A huge auction of Michael Jackson memorabilia scheduled for April was cancelled and auctioneers agreed to return all the items to the singer. But the public exhibition of the items went ahead - and the photographs provided an amazing insight into the King of Pop's highlife.
Auctioneer Darren Julien told Reuters the cancellation of the planned 22-25 April sale was the result of an agreement with Jackson, who had filed a lawsuit in March demanding the return of certain items.
A public exhibit of the 1,400 lots opened on 14 April in Beverly Hills and ran until 25 April.
Julien said then that all the items - including a single crystal white glove worn in the singer's "Billie Jean" performances and the gates to his Neverland Ranch in California - were being returned to Jackson when the exhibit closed.
Jackson's spokesman, Tohme R. Tohme, said at the time in a joint statement with Julien that the two groups were "pleased" with the agreement and that it "allows Michael Jackson to retain ownership of the Collection of Michael Jackson."
Julien signed agreements with Tohme and removed hundreds of items from Jackson's shuttered and sold Neverland Ranch for the sale, which was expected to fetch about $10 million.
It would have been the largest authorized auction of items associated with the self-styled King of Pop, who has been a virtual recluse since his 2005 acquittal on charges of molesting a young boy at Neverland.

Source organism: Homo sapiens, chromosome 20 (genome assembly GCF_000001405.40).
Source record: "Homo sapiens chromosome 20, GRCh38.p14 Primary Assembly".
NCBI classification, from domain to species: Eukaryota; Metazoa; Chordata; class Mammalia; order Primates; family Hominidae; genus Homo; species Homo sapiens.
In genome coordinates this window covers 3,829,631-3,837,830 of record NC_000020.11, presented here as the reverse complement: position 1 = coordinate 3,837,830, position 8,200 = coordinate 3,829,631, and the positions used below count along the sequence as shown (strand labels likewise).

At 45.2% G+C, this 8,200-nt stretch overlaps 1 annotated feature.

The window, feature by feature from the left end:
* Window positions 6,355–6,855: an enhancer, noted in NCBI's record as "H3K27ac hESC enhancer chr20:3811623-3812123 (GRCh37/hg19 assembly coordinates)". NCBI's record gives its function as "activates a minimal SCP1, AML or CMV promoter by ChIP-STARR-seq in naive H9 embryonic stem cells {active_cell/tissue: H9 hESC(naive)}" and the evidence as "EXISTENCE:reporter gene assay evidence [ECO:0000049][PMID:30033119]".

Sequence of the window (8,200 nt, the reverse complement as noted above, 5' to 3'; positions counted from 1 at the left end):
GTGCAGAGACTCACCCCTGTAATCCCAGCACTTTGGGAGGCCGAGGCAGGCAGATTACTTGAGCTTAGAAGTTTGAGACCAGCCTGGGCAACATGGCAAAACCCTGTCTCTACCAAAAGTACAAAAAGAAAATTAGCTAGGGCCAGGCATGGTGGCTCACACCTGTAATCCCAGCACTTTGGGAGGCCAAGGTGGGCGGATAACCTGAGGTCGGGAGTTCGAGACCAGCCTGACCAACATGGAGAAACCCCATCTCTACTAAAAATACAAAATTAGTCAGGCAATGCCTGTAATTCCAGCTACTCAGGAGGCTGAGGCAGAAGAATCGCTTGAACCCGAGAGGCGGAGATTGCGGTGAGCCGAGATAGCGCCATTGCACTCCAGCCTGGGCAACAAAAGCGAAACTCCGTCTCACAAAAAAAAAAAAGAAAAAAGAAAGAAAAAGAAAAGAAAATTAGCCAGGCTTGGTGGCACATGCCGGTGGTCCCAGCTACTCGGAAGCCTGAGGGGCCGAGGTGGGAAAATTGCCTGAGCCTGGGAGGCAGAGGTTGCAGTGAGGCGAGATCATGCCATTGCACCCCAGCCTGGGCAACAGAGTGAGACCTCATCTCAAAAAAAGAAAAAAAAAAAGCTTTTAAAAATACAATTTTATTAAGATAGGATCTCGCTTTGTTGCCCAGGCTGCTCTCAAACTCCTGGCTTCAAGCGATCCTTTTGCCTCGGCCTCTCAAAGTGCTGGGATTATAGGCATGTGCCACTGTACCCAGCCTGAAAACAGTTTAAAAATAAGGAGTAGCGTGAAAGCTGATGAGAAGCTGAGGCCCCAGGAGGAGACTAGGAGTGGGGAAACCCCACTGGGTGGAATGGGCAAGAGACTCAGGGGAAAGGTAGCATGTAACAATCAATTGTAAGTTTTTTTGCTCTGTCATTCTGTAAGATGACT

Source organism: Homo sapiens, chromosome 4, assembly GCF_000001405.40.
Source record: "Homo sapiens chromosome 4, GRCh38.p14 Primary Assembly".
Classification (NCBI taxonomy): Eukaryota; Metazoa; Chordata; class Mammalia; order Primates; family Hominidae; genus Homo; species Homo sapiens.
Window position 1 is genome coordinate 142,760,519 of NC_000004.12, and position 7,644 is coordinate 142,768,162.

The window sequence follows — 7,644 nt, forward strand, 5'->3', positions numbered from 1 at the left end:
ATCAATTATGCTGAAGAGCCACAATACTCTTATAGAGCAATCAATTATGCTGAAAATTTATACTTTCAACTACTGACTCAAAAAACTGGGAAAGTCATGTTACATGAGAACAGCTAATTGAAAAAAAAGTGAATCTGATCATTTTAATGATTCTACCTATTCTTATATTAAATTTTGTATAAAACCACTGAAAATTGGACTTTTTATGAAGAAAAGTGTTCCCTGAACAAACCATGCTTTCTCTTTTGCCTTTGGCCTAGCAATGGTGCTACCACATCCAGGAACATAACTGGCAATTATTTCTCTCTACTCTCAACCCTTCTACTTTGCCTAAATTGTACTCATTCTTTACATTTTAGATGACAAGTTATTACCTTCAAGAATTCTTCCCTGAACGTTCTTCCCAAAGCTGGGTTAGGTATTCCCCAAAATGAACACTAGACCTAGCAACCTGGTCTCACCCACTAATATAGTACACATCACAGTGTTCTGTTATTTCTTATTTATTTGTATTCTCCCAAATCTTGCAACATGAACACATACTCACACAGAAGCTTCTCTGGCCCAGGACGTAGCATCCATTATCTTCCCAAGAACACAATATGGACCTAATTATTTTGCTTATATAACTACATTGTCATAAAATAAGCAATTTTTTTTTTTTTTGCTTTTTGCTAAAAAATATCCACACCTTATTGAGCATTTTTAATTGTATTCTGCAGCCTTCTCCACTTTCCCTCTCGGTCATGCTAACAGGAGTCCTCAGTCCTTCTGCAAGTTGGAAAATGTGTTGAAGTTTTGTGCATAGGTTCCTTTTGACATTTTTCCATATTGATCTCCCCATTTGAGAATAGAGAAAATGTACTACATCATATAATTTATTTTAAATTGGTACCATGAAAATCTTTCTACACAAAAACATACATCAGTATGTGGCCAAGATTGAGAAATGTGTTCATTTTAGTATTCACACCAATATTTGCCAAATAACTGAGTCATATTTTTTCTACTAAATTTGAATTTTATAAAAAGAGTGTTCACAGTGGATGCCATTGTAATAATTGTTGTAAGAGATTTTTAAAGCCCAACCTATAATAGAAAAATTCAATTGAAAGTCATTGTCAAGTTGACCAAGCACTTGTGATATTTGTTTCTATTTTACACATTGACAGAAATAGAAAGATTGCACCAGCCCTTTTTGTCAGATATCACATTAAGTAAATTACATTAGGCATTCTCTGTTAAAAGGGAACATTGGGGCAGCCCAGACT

But on 4 March, Tohme and Jackson's production company filed a lawsuit in Los Angeles seeking the return of unspecified items. Although a Los Angeles judge ruled earlier this month the auction could proceed, the two sides continued talks to settle the dispute.
Julien said earlier this month he had spent some $2 million preparing the sale and the exhibit.
He did not say how much Jackson had agreed to pay under Tuesday's settlement but added; "We are very happy. We are happy because he is happy."
"There was so much interest from so many of Jackson's fans that instead of putting the items in the hands of private collectors, Dr Tohme and Julien's Auction House have made arrangements that will allow the collection to be shared with and enjoyed by Jackson's fans for many years to come," the statement said.
The 30,000 square-foot (2,787 sq metre) exhibit includes Jackson's red, gilded throne, his Rolls-Royce stretch limo, sequined costumes, portraits of Jackson, pictures of Peter Pan, and toys from the Neverland ranch.